Aperture is the second important pillar of exposure in landscape photography. This is one of the photographer’s most important tools along with shutter speed and ISO. Understanding aperture will allow you to study the potential of your camera and take amazing pictures.
In this article you will learn:
– What are an aperture in landscape photography and f-stop
– What is Depth of Field and how to shoot sharp landscape photograph
– How to find the sharpest aperture for landscape photography
– How to set a camera and test the lens (to find a “sweet spot” for your lens)
Have you seen how photographer take sharp images or how he blurred the background? How to control shutter speed and shoot long exposure photography?
You can do this if you understand how to use the aperture.
The lens aperture is a hole inside the lens through which light reaches the image sensor of your camera. I try to give the simplest definition and not complicate the understanding of the aperture. Much more important is the understanding of the practical use of this tool.
Well, as I said, the lens aperture is a hole in the lens through which light penetrates into the camera. You can be set the high or low aperture. The light enters the image sensor faster through a wide hole. Shutter speed will be faster. A small aperture will take more time to pass.
To understand how this works, you can cover the thick jalousie on the window. See, it got darker. The image sensor of a camera needs more time to record a bright image.
Why do you need it?
Depth of field
Of course, the aperture in photography was not invented to change the shutter speed. The lens aperture gives to the depth of field. It is easy to understand and remember. The Depth of Field is part of your photo that seems sharp from front to back.
Some images have a small depth of field, where the background is blurred and out of focus. Images with a large depth of field are sharp from the foreground to the background. In most cases, you need a large depth of field for landscape photography, but not always.
How to change the depth of field bay the settings of aperture?
If you shoot with a wide aperture (for example, f/2.8 or f/5.6) you will take an image of a small depth of field. The foreground will be sharp, but the background will be blurred. A small aperture (for example, f/8 – f/16) does just the opposite, and making a photo darker too.
These values are not universal for all landscape photographs but sufficient for a basic understanding of the aperture in landscape photography by beginner photographers.
What is f-stop?
Surely you don’t have heard such a term as f-stop? When you take pictures, you use the interaction between shutter speed, ISO settings, and f-stop to control exposure.
Again, I will not tell you that f-stop is determined by the focal length of the lens divided by the diameter of the hole, etc. This knowledge will not give practical information for the beginner.
Each f-stop number changes the size of the aperture twice.
F / 2.8 is a low aperture and small depth of field, the background will be blurred.
F / 11 (and more) is a small aperture and large depth of field, the whole frame will be sharp.
This definition is easy to understand and remember. Then why complicate things? We want to photograph the landscape, and not to invent new lenses. But, nevertheless, it is necessary to slightly complicate the understanding of f-stop, depth of field and aperture.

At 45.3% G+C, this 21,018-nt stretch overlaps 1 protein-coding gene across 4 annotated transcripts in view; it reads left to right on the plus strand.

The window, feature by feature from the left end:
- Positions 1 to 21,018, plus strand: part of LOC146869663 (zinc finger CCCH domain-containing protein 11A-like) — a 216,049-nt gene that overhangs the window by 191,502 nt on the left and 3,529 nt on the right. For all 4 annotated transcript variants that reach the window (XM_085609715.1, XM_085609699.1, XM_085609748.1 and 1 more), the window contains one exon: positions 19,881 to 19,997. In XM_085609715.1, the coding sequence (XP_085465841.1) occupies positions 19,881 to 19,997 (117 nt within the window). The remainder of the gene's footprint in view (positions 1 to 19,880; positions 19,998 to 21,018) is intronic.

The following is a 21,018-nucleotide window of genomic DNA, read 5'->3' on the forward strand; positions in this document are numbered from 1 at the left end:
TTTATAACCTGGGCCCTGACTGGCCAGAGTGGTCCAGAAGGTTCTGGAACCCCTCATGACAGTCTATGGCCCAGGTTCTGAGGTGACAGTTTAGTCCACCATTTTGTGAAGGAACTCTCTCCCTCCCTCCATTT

As in the case of ISO (remember, high ISO gives noise and grain and can spoil the frame), so in the case of the lens aperture is not so simple.
The sharpest aperture for landscape photography
When you want to take sharply focused shots, it’s best to choose a high f-stop number by closing the aperture. You can use the camera in manual (M) or aperture priority (Av). This will give full control of the aperture of the camera.
How to set the aperture on Canon?
- Turn the Mode dial to align the Manual mode or Aperture priority Av.
- Turn the small main dial to select the aperture. The camera automatically selects the shutter speed.
- Also, you can set the camera to “Manual” mode, you set the shutter speed and aperture manually.
Why not use the highest f-stop number?
At first glance, this is logical. You’ve probably heard that apertures like f/16 and f/22 are best avoided.
What is a “sweet spot”?
It should be noted that the image quality of many lenses tends to deteriorate as it approaches the extreme ends of the f-stop. This is especially true for zoom lenses because they are so complex.
Each lens has an optimal (working) aperture, which is called a “sweet spot”. The sweet spot, this is the f-stop number using which you take the best image quality.
The rule to finding that mid-range sweet spot is to count up two full f-stops from the widest aperture. On my lens, the widest aperture is f/4 and small aperture f/22. Two full stops from there would bring me to a sweet spot is between f/8 and f/11.
I still recommend using the 2 f-stop formula to calculate the sweet spot of your lens. Can I use a narrower aperture, for example, f / 16? Yes of course. But you should always remember that this will be a compromise between the quality and depth of field.
How to avoid this compromise you will learn by studying Depth of Field and Aperture stacking.
Please check out some of my previously published free tutorials in my archives.
- ISO for Beginner
- Shutter Speed in Landscape Photography
- Exposure Triangle in Photography
- The Depth of Field
- The Histogram in Photography
- White Balance is part of the Exposition
- Exposure Triangle cheat sheet
- Shutter speed chart
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Anyone have any tips to add? Please share in the comments!